Involuntary Blank Sailings Causing Problems for Shippers

We have now entered the period of the Lunar New Year holiday when Chinese manufacturing slows down and China’s citizens undertake what has, until the past two years, been recognized as the largest human migration as people return to their home cities and villages to celebrate.

The typical New Year pattern

Until the pandemic struck last year, China’s factories would close, China Customs would not process cargo for export, and for the time of the holiday and several weeks thereafter, carriers would voluntarily reduce capacity through a process known as “blanking” sailings, or deliberately canceling a vessel’s scheduled port call.

Lunar New Year: 2020

In 2020, carriers blanked hundreds of sailings after the traditional Lunar New Year period because of the delayed reopening of factories as China imposed strict travel restrictions that prohibited hundreds of millions from returning from holiday travel and resuming work. These delayed reopenings were telling for their impact on operations in the ports of Los Angeles and Long Beach with both off double-digit percentages from prior year periods.

Lunar New Year: 2021

As we approach February 12th – New Year’s Day – a different, even worse cause of blank sailings is affecting shippers on the transpacific.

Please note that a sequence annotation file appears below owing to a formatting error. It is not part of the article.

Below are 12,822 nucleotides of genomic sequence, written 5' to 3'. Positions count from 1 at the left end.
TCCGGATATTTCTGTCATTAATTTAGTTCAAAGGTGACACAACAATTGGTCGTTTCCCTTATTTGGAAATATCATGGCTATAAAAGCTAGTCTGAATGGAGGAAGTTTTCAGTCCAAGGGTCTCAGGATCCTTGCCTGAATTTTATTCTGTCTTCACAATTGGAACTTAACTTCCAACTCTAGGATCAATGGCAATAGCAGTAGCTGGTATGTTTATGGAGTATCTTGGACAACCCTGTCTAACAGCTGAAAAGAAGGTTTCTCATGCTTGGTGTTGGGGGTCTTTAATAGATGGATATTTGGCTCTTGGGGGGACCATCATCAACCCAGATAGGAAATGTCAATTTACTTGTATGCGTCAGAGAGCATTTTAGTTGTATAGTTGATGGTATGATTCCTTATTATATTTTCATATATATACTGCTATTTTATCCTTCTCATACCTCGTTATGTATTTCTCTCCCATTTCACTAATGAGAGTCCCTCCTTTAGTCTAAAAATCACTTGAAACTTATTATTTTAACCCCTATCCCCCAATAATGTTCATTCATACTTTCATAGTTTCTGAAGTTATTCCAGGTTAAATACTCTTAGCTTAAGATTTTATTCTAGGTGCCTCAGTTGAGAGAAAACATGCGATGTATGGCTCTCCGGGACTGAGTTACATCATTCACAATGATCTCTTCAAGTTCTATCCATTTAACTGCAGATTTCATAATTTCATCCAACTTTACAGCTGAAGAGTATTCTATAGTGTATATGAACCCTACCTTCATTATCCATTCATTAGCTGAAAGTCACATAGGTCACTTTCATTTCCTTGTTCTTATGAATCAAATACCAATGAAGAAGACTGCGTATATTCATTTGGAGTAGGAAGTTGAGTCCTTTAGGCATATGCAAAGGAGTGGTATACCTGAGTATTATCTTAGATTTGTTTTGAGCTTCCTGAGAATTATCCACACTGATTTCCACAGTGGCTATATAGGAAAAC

This image is from Marine Traffic, a website that monitors AIS data from ships at sea and was taken on Tuesday afternoon, February 2nd. Each of those green dots represents a ship at anchor waiting to get into a berth to unload. Some of those vessels have been at anchor for upwards of a week.

Because of the backlogs caused by congestion and now concerns over a spreading of COVID among ILWU longshore labor, operations have been slowed. The FMC has stepped in, sending a letter to President Biden seeking prioritization of vaccines for dockworkers. Vessels are missing their slots to return to Asia and depart with more profitable eastbound cargo. Finished goods are backing up in warehouses because of a scarcity of containers to load for export.

As reported in The Loadstar and evident to any shipper with cargo trapped somewhere in their supply chain, schedule reliability has fallen to the lowest levels since record-keeping began. 

What can shippers do?

At this point, we are counseling our shipper’s patience, prioritization, and planning. Patience because there is nothing within our power to force ships at anchor into berths. Prioritization to understand that these conditions will persist for months and that the most critical cargo should be moved first and, if in high demand or at risk of being too late, shipped by air. Finally, planning – can cargo be moved all-water via the Suez Canal or to the east coast instead of a west coast port? Can sea-air via the Middle East be a viable option? Does a shipment require diversion, unloading at the first port of arrival, transloading, and movement to the final destination by truck instead?

Sobel Network Shipping Co., Inc. can be your partner in these challenging times to offer solutions to remediate the challenges being created by congestion and out-of-place carrier and rail equipment. Contact Sobel today to learn how we can help you.